The jury at the insider-trading trial of a wealthy hedge fund founder listened Thursday to giggle-laced audio tapes of phone conversations that demonstrated his playful relationship with a then-top Intel Corp. executive who admits giving him lucrative secrets.
"My kids are making fun of me the way I talk to you," ex-Intel executive Rajiv Goel is heard saying in a taped conversation on March 20, 2008.
"What?" responds Raj Rajaratnam, a then-billion-dollar hedge fund founder who commanded respect on Wall Street and from friends including Goel, who was privy to the chipmaker's strategic plans as its director of strategic investments at Intel Capital, its investment arm.
Goel escaped the laughs of his children by walking outside to continue his conversation with Rajaratnam. This time, only Goel's laughs are heard.
"They are laughing at the way I talk to you because I talk slo- ... slo- ... softly," Goel is heard saying through chuckles to Rajaratnam, whom he met in the early 1980s when they were students at the University of Pennsylvania's prestigious Wharton School.
Then, Goel got right to business, saying "So, did you, uh ... digest the information I gave you?"
And the pair launched a conversation about Intel's investment plans for a wireless venture involving a wireless company, Clearwire, and various other companies.
To prosecutors, the conversations are more evidence in a case they are building against Rajaratnam, who built the Galleon Group into a nearly $7 billion hedge fund before his October 2009 arrest on insider-trading charges forced its demise. Goel, also arrested in 2009, has pleaded guilty in a cooperation deal aimed at sentencing leniency.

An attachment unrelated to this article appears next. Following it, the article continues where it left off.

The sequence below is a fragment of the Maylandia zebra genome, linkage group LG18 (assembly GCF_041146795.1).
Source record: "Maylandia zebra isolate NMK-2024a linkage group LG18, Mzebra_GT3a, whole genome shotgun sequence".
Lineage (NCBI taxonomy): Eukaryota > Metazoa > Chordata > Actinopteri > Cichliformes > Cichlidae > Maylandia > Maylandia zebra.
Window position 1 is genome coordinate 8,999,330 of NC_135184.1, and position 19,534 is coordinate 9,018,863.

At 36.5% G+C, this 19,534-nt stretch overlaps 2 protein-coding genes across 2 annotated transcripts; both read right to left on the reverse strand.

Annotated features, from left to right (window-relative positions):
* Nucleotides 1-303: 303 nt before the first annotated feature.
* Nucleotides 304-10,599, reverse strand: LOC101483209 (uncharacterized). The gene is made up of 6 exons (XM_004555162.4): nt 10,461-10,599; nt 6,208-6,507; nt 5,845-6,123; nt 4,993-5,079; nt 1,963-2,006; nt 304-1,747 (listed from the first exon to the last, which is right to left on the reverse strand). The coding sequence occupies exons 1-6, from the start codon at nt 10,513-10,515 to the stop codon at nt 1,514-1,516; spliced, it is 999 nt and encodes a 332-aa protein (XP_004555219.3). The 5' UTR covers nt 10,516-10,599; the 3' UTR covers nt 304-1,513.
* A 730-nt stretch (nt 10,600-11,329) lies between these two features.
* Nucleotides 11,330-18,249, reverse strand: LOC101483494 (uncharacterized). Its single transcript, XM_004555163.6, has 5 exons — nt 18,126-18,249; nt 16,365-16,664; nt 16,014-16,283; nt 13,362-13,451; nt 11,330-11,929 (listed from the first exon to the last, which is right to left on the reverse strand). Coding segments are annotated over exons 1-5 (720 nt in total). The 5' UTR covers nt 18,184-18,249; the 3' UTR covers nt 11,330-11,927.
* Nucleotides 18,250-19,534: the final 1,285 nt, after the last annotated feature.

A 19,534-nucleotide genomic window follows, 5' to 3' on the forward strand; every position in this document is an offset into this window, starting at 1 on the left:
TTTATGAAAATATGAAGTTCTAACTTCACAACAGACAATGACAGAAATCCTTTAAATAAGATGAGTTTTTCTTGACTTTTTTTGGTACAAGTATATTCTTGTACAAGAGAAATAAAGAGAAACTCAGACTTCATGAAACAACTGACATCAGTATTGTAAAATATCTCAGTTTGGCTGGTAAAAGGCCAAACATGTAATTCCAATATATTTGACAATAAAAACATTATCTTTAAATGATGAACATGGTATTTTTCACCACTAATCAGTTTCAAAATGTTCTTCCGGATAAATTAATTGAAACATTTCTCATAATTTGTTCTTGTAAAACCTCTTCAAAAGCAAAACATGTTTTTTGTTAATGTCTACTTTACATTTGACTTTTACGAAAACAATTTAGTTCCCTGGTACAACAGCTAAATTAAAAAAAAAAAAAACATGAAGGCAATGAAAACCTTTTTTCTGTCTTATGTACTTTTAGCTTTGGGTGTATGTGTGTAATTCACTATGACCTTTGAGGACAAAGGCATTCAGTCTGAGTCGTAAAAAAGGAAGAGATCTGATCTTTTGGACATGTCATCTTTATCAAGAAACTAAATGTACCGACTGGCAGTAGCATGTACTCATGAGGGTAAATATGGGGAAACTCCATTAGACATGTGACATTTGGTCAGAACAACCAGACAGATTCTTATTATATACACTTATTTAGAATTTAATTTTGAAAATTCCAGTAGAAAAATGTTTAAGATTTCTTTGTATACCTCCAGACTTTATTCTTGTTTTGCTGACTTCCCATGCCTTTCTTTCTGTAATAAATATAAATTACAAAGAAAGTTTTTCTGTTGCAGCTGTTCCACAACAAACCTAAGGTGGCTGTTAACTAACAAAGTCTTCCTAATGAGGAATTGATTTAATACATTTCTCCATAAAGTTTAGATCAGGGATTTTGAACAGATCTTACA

Prosecutors say Rajaratnam, who was born in Sri Lanka, made more than $50 million through illegal trades based on secrets he gleaned from others in the hedge fund business and insiders at public companies. Nineteen of the more than two dozen people arrested in the largest insider-trading case ever brought in the hedge fund industry have pleaded guilty.
Rajaratnam's lawyers say he never traded on information that was not already public.
The government introduced another taped conversation in which Goel fawns over Rajaratnam, saying things like, "I just called to say you're a good man."
Then Goel can be heard chuckling as he adds: "I mean, you know, I don't know of too many people like you."
It wasn't all laughs in the courtroom Thursday, though. Prosecutors also played taped conversations between Rajaratnam and his younger brother, Rengan Rajaratnam, who worked at Galleon before running his own fund. The younger brother has not been charged with any crimes.
In one conversation, Rengan Rajaratnam is heard cursing as he describes seeing information about Clearwire published in The Wall Street Journal.
"They're short on details, but they kind of say, you know, they're looking to raise as much as 3 billion, but they don't have any of the equity split," Rengan Rajaratnam is heard saying.
In testimony, prosecutors asked Goel if the information he told Raj Rajaratnam about Clearwire was confidential.
"It was confidential information, sir," he answered.
On cross-examination, Goel was asked if he talked about 100 times a year with Rajaratnam and if Rajaratnam vacationed with him twice and gave him money toward a home down payment.
"He helped me," Goel said.
About his conversations, he said: "I would talk very freely with him."
But he spoke of the friendship in the past tense when he was asked if Rajaratnam was a good friend.
"At that time, yes, sir, he was," Goel said.